Economists like to tell us that it’s wrong to say, “This time it’s different.” They remind us that no matter how good the good times, we still have a business cycle. Robust expansions and rising stock markets won’t last forever.
However, when our bubbles burst, there might be some surprises. In their new paper, Lawrence Summers and Oliver Blanchard explain that sometimes it really is different…especially in 2017.
The Great Depression
The Great Depression started in 1929. By 1932 the unemployment rate had dipped to almost 25%. The decline in the GDP was similarly steep:
Summers and Blanchard tell us that the Great Depression’s unexpected result was a Keynesian mindset. We emerged from the 1930s with newfound faith in the government’s fiscal power.
Meanwhile the unemployment rate moved from 7.1% in 1980 to 9.7% in 1982:
Correspondingly, you can see a considerable dip in the GDP:
Again taking us to the unexpected, Summers and Blanchard tell us that the 1970s stagflation contradicted a traditional belief that there was an inverse relationship between inflation and unemployment. When one rose the other was supposed to decline and visa versa. Because this time both increased, their resolution was somewhat of a surprise. We had some Keynesian disenchantment and a renewed faith in economic fluctuations and the power of simple economic rules.
Our Bottom Line: A New Role for Government
Moving to the present, we have another surprise.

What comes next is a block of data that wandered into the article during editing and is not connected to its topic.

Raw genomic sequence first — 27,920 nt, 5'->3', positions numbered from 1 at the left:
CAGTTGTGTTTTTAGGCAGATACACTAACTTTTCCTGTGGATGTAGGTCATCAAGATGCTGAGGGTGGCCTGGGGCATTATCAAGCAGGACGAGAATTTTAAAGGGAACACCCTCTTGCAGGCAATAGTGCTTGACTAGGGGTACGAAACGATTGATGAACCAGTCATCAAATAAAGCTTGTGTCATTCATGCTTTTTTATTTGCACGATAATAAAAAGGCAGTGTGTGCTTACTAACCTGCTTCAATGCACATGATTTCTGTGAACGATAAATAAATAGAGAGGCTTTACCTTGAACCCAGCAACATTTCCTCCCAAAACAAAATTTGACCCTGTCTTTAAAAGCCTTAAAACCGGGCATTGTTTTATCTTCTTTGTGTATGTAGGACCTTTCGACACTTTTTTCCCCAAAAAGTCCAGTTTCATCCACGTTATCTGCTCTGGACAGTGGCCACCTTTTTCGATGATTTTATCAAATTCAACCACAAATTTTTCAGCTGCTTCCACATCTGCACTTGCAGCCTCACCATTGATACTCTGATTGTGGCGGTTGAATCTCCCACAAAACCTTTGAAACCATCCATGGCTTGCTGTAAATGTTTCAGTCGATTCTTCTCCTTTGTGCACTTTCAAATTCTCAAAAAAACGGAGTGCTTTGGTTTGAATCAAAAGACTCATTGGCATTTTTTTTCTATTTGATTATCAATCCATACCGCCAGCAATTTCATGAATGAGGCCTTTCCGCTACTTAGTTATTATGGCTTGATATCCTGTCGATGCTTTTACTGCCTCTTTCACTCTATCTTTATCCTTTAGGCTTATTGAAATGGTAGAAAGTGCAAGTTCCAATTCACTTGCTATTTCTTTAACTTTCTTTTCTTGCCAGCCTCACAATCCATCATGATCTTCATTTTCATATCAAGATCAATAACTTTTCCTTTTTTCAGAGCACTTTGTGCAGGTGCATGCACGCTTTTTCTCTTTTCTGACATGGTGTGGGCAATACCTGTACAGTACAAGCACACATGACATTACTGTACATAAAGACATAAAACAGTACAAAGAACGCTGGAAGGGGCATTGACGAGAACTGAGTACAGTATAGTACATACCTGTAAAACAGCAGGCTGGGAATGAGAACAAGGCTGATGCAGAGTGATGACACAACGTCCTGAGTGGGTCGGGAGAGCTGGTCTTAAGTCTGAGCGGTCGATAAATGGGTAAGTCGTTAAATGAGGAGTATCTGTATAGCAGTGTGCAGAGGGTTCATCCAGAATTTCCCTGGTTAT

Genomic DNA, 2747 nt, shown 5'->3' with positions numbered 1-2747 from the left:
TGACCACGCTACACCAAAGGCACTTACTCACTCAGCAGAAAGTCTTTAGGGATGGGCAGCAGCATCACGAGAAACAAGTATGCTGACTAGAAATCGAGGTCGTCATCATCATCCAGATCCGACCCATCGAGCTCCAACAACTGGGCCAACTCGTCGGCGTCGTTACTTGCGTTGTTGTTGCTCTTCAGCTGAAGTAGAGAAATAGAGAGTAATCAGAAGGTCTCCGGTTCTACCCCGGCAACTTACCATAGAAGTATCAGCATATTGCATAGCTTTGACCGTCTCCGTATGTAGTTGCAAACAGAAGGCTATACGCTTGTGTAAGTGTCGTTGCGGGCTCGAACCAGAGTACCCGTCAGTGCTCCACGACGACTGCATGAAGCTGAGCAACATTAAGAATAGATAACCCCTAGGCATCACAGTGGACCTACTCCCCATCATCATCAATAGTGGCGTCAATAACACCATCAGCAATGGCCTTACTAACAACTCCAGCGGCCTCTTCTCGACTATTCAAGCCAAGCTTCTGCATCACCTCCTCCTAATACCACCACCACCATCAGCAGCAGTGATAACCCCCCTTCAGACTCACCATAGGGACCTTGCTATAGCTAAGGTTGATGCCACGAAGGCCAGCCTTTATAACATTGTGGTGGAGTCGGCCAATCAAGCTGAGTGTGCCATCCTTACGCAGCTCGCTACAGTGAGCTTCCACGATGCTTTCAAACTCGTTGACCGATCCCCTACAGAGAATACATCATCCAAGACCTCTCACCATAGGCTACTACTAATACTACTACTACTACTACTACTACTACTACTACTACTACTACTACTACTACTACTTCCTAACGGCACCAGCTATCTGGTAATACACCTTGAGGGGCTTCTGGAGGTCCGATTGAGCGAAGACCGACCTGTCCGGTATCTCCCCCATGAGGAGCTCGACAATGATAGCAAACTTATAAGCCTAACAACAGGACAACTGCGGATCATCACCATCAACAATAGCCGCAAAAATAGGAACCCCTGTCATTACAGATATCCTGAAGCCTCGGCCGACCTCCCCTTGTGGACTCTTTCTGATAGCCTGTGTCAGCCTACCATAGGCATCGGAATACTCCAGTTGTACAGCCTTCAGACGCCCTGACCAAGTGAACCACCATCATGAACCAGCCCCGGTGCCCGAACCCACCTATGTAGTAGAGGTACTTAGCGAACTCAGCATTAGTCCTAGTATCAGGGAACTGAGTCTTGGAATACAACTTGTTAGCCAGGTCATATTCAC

In a much more lengthy analysis, Summers and Blanchard look at per capita GDP for the working age adult population, aged 18 to 64. Their purpose is to compare the recovery from the Great Depression and the Great Recession.
You can see below that the recovery from the Great Depression was stronger than now:
Consequently, the weak growth that characterizes this recovery necessitates yet another set of solutions. Its legacy is the realization that we need to support more inflation, more government spending and more financial regulation.
Of course there are economists who disagree with Summers and Blanchard. And they tell them that, “This time is not different.”
My sources and more: For detail, the Summers Blanchard paper is long and dry and wonderfully full of information. But if you prefer the “Cliff Notes” version, do go to David Leonhardt’s NY Times column. Then, the St. Louis Fed had stats on the Great Depression and the Minneapolis Fed, the 1970s stagflation. Finally, if you want the human side, do look at Pew Research.